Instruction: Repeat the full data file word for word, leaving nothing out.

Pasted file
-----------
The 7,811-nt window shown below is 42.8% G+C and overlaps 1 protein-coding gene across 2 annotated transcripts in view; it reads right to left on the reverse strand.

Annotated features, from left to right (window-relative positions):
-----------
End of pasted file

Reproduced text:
The 7,811-nt window shown below is 42.8% G+C and overlaps 1 protein-coding gene across 2 annotated transcripts in view; it reads right to left on the reverse strand.

Annotated features, from left to right (window-relative positions):